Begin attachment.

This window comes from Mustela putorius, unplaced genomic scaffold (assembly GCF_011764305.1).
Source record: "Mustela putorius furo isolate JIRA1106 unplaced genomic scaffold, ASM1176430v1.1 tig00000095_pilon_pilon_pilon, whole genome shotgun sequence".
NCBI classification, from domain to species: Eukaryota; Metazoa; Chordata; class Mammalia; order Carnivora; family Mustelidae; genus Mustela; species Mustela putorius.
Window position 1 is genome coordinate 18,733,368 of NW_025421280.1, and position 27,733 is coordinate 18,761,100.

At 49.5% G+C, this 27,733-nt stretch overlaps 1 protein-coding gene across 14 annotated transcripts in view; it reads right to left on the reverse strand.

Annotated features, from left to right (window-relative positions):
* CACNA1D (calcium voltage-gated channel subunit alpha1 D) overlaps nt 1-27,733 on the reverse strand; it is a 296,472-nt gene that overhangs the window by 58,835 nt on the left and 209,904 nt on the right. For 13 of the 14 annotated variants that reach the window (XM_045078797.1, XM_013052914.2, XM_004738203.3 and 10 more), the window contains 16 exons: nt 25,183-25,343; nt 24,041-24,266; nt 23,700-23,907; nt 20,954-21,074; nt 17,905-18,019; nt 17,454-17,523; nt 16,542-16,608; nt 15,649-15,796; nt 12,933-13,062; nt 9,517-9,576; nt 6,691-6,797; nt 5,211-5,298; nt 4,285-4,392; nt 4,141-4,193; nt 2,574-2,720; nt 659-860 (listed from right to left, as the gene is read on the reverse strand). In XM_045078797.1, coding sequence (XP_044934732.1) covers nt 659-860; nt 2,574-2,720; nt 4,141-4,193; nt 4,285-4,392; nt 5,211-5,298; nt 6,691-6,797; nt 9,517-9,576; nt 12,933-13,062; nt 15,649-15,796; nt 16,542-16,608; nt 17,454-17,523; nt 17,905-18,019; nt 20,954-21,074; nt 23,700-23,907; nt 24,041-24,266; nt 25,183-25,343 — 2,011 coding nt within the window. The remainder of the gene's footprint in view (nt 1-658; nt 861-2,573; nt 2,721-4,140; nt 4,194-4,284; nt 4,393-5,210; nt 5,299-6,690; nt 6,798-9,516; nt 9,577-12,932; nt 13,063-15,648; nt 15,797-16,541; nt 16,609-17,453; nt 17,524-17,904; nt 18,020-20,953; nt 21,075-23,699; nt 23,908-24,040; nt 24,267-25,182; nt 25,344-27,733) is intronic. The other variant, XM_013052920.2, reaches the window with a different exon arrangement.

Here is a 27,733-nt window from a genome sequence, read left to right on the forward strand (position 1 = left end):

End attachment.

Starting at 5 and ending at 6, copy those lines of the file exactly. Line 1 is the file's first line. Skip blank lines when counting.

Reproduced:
At 49.5% G+C, this 27,733-nt stretch overlaps 1 protein-coding gene across 14 annotated transcripts in view; it reads right to left on the reverse strand.

Annotated features, from left to right (window-relative positions):